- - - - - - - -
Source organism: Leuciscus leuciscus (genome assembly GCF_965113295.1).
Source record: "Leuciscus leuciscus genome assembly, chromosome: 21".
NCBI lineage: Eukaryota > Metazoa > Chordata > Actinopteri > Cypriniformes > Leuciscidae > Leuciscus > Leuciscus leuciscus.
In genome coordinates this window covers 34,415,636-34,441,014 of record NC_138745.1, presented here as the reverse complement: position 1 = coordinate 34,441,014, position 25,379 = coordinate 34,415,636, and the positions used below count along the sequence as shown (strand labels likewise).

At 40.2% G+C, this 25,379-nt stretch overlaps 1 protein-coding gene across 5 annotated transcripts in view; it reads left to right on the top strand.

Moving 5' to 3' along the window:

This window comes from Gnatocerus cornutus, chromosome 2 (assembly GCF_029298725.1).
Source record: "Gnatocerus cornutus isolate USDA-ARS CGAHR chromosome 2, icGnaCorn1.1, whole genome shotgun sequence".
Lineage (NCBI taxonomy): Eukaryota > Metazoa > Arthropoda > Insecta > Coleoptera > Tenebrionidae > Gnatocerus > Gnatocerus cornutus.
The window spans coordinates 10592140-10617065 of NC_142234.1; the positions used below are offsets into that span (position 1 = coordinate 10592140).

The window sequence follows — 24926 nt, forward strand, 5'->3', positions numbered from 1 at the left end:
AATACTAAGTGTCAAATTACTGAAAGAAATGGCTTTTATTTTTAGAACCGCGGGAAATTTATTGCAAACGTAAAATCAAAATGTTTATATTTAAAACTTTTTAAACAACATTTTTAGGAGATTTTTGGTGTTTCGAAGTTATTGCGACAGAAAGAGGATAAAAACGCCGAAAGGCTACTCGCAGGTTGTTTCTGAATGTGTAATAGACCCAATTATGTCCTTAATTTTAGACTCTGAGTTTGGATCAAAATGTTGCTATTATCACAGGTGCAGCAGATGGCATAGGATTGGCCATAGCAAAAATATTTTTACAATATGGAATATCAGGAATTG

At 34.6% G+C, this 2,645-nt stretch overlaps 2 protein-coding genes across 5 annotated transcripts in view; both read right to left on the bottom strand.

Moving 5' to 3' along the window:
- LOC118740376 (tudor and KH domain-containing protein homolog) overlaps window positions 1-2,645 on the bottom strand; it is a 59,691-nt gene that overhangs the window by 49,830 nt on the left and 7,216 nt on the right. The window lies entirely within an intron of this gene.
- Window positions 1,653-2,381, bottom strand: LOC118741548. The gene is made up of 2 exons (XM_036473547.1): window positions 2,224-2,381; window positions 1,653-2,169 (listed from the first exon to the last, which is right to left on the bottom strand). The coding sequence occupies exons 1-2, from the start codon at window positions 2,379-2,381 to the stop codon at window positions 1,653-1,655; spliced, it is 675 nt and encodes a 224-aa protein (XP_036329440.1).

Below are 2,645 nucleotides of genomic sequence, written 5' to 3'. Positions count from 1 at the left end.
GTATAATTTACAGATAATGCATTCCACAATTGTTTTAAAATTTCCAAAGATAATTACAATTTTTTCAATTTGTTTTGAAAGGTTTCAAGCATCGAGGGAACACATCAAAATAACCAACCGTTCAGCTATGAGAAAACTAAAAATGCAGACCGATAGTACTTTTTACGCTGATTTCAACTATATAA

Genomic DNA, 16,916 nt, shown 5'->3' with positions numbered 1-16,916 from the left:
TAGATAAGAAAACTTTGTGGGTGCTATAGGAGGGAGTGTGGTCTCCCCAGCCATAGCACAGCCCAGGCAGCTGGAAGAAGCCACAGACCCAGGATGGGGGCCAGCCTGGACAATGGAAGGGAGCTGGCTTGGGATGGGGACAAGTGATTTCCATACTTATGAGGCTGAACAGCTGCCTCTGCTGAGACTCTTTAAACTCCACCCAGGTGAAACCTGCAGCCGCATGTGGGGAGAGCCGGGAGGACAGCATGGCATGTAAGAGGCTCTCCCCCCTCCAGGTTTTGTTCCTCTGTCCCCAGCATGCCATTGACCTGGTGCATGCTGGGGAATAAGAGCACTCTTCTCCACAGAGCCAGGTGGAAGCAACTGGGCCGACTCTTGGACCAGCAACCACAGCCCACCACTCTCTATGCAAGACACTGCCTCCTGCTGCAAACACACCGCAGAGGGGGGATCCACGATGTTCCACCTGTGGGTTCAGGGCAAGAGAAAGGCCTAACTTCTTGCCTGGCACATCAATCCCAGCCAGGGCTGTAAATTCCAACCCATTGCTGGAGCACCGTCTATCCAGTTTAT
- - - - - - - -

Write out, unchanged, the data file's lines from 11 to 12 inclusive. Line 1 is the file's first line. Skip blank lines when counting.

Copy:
The window sequence follows — 24926 nt, forward strand, 5'->3', positions numbered from 1 at the left end:
AATACTAAGTGTCAAATTACTGAAAGAAATGGCTTTTATTTTTAGAACCGCGGGAAATTTATTGCAAACGTAAAATCAAAATGTTTATATTTAAAACTTTTTAAACAACATTTTTAGGAGATTTTTGGTGTTTCGAAGTTATTGCGACAGAAAGAGGATAAAAACGCCGAAAGGCTACTCGCAGGTTGTTTCTGAATGTGTAATAGACCCAATTATGTCCTTAATTTTAGACTCTGAGTTTGGATCAAAATGTTGCTATTATCACAGGTGCAGCAGATGGCATAGGATTGGCCATAGCAAAAATATTTTTACAATATGGAATATCAGGAATTG